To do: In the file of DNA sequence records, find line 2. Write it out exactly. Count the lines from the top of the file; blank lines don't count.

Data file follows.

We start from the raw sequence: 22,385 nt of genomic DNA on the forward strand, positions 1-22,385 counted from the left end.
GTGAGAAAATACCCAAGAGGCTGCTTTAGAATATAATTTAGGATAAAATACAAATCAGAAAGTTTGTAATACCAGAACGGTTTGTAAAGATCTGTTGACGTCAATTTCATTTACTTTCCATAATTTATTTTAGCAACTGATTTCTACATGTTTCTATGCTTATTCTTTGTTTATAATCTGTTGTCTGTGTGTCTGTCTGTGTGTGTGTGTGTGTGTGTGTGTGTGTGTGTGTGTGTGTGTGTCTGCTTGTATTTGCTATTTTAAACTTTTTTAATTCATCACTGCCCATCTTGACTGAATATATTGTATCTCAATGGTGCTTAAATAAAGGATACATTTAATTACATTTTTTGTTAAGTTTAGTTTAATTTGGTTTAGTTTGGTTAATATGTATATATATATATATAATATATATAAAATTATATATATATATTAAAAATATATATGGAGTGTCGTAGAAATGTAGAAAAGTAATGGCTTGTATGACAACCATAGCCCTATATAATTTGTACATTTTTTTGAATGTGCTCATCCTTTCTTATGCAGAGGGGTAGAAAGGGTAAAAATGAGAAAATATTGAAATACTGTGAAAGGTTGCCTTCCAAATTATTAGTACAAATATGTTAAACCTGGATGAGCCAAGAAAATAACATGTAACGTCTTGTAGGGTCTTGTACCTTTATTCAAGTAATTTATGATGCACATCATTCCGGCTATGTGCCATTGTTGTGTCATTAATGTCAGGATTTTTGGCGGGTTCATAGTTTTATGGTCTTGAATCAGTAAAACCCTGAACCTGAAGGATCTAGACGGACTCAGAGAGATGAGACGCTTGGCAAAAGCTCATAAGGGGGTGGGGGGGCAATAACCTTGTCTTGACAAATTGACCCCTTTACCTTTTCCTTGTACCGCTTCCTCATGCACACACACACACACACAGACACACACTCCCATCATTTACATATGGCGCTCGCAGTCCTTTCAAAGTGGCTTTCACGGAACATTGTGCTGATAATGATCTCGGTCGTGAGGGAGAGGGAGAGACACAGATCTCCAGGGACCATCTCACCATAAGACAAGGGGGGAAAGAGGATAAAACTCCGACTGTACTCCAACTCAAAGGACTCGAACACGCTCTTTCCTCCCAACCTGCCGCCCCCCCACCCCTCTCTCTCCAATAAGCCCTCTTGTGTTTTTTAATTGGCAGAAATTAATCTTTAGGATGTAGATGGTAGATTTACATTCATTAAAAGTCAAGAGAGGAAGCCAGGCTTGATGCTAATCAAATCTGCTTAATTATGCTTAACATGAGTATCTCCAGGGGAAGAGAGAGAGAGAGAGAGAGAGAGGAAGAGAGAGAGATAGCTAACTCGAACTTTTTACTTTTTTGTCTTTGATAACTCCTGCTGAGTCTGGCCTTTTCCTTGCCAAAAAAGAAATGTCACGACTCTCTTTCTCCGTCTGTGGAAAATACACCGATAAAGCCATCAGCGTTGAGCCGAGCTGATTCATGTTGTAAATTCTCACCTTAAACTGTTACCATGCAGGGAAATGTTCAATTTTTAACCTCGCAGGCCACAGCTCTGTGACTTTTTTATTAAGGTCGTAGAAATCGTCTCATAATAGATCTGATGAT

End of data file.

GTGAGAAAATACCCAAGAGGCTGCTTTAGAATATAATTTAGGATAAAATACAAATCAGAAAGTTTGTAATACCAGAACGGTTTGTAAAGATCTGTTGACGTCAATTTCATTTACTTTCCATAATTTATTTTAGCAACTGATTTCTACATGTTTCTATGCTTATTCTTTGTTTATAATCTGTTGTCTGTGTGTCTGTCTGTGTGTGTGTGTGTGTGTGTGTGTGTGTGTGTGTGTGTGTGTGTCTGCTTGTATTTGCTATTTTAAACTTTTTTAATTCATCACTGCCCATCTTGACTGAATATATTGTATCTCAATGGTGCTTAAATAAAGGATACATTTAATTACATTTTTTGTTAAGTTTAGTTTAATTTGGTTTAGTTTGGTTAATATGTATATATATATATATAATATATATAAAATTATATATATATATTAAAAATATATATGGAGTGTCGTAGAAATGTAGAAAAGTAATGGCTTGTATGACAACCATAGCCCTATATAATTTGTACATTTTTTTGAATGTGCTCATCCTTTCTTATGCAGAGGGGTAGAAAGGGTAAAAATGAGAAAATATTGAAATACTGTGAAAGGTTGCCTTCCAAATTATTAGTACAAATATGTTAAACCTGGATGAGCCAAGAAAATAACATGTAACGTCTTGTAGGGTCTTGTACCTTTATTCAAGTAATTTATGATGCACATCATTCCGGCTATGTGCCATTGTTGTGTCATTAATGTCAGGATTTTTGGCGGGTTCATAGTTTTATGGTCTTGAATCAGTAAAACCCTGAACCTGAAGGATCTAGACGGACTCAGAGAGATGAGACGCTTGGCAAAAGCTCATAAGGGGGTGGGGGGGCAATAACCTTGTCTTGACAAATTGACCCCTTTACCTTTTCCTTGTACCGCTTCCTCATGCACACACACACACACACAGACACACACTCCCATCATTTACATATGGCGCTCGCAGTCCTTTCAAAGTGGCTTTCACGGAACATTGTGCTGATAATGATCTCGGTCGTGAGGGAGAGGGAGAGACACAGATCTCCAGGGACCATCTCACCATAAGACAAGGGGGGAAAGAGGATAAAACTCCGACTGTACTCCAACTCAAAGGACTCGAACACGCTCTTTCCTCCCAACCTGCCGCCCCCCCACCCCTCTCTCTCCAATAAGCCCTCTTGTGTTTTTTAATTGGCAGAAATTAATCTTTAGGATGTAGATGGTAGATTTACATTCATTAAAAGTCAAGAGAGGAAGCCAGGCTTGATGCTAATCAAATCTGCTTAATTATGCTTAACATGAGTATCTCCAGGGGAAGAGAGAGAGAGAGAGAGAGAGAGGAAGAGAGAGAGATAGCTAACTCGAACTTTTTACTTTTTTGTCTTTGATAACTCCTGCTGAGTCTGGCCTTTTCCTTGCCAAAAAAGAAATGTCACGACTCTCTTTCTCCGTCTGTGGAAAATACACCGATAAAGCCATCAGCGTTGAGCCGAGCTGATTCATGTTGTAAATTCTCACCTTAAACTGTTACCATGCAGGGAAATGTTCAATTTTTAACCTCGCAGGCCACAGCTCTGTGACTTTTTTATTAAGGTCGTAGAAATCGTCTCATAATAGATCTGATGAT